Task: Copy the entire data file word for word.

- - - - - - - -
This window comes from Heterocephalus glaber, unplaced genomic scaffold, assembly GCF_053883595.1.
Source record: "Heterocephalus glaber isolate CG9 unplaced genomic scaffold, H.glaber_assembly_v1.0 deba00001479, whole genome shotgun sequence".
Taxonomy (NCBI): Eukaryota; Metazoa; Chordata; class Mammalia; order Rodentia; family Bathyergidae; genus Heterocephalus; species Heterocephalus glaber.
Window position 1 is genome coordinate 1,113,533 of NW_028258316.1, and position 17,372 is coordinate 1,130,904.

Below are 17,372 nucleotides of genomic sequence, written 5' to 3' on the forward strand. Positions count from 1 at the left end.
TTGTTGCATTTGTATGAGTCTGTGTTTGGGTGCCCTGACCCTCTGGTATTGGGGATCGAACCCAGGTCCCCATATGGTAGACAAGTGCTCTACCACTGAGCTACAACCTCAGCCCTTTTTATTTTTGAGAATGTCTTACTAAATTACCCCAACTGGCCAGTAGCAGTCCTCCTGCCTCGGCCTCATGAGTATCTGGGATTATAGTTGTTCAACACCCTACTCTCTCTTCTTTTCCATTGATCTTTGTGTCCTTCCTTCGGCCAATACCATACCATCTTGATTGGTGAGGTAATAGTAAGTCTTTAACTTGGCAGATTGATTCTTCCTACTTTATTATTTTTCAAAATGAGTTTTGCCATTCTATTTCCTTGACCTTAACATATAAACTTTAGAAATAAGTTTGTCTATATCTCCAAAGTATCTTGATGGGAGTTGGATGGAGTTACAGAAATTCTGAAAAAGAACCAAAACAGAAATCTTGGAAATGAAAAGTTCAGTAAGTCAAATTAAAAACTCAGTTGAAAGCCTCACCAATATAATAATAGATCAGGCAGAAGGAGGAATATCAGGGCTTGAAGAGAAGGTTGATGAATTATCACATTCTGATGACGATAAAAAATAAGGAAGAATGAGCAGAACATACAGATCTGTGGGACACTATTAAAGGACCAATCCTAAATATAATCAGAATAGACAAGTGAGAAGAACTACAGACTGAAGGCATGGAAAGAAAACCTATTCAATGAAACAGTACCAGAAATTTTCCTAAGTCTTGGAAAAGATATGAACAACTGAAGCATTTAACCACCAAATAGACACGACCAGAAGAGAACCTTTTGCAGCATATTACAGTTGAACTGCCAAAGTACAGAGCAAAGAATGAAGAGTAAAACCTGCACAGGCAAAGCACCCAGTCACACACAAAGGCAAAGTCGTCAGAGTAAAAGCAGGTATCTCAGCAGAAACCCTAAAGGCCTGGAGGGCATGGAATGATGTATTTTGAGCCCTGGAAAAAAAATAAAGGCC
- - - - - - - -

This window comes from Heterocephalus glaber, unplaced genomic scaffold, assembly GCF_053883595.1.
Source record: "Heterocephalus glaber isolate CG9 unplaced genomic scaffold, H.glaber_assembly_v1.0 deba00001479, whole genome shotgun sequence".
Taxonomy (NCBI): Eukaryota; Metazoa; Chordata; class Mammalia; order Rodentia; family Bathyergidae; genus Heterocephalus; species Heterocephalus glaber.
Window position 1 is genome coordinate 1,113,533 of NW_028258316.1, and position 17,372 is coordinate 1,130,904.

Below are 17,372 nucleotides of genomic sequence, written 5' to 3' on the forward strand. Positions count from 1 at the left end.
TTGTTGCATTTGTATGAGTCTGTGTTTGGGTGCCCTGACCCTCTGGTATTGGGGATCGAACCCAGGTCCCCATATGGTAGACAAGTGCTCTACCACTGAGCTACAACCTCAGCCCTTTTTATTTTTGAGAATGTCTTACTAAATTACCCCAACTGGCCAGTAGCAGTCCTCCTGCCTCGGCCTCATGAGTATCTGGGATTATAGTTGTTCAACACCCTACTCTCTCTTCTTTTCCATTGATCTTTGTGTCCTTCCTTCGGCCAATACCATACCATCTTGATTGGTGAGGTAATAGTAAGTCTTTAACTTGGCAGATTGATTCTTCCTACTTTATTATTTTTCAAAATGAGTTTTGCCATTCTATTTCCTTGACCTTAACATATAAACTTTAGAAATAAGTTTGTCTATATCTCCAAAGTATCTTGATGGGAGTTGGATGGAGTTACAGAAATTCTGAAAAAGAACCAAAACAGAAATCTTGGAAATGAAAAGTTCAGTAAGTCAAATTAAAAACTCAGTTGAAAGCCTCACCAATATAATAATAGATCAGGCAGAAGGAGGAATATCAGGGCTTGAAGAGAAGGTTGATGAATTATCACATTCTGATGACGATAAAAAATAAGGAAGAATGAGCAGAACATACAGATCTGTGGGACACTATTAAAGGACCAATCCTAAATATAATCAGAATAGACAAGTGAGAAGAACTACAGACTGAAGGCATGGAAAGAAAACCTATTCAATGAAACAGTACCAGAAATTTTCCTAAGTCTTGGAAAAGATATGAACAACTGAAGCATTTAACCACCAAATAGACACGACCAGAAGAGAACCTTTTGCAGCATATTACAGTTGAACTGCCAAAGTACAGAGCAAAGAATGAAGAGTAAAACCTGCACAGGCAAAGCACCCAGTCACACACAAAGGCAAAGTCGTCAGAGTAAAAGCAGGTATCTCAGCAGAAACCCTAAAGGCCTGGAGGGCATGGAATGATGTATTTTGAGCCCTGGAAAAAAAATAAAGGCC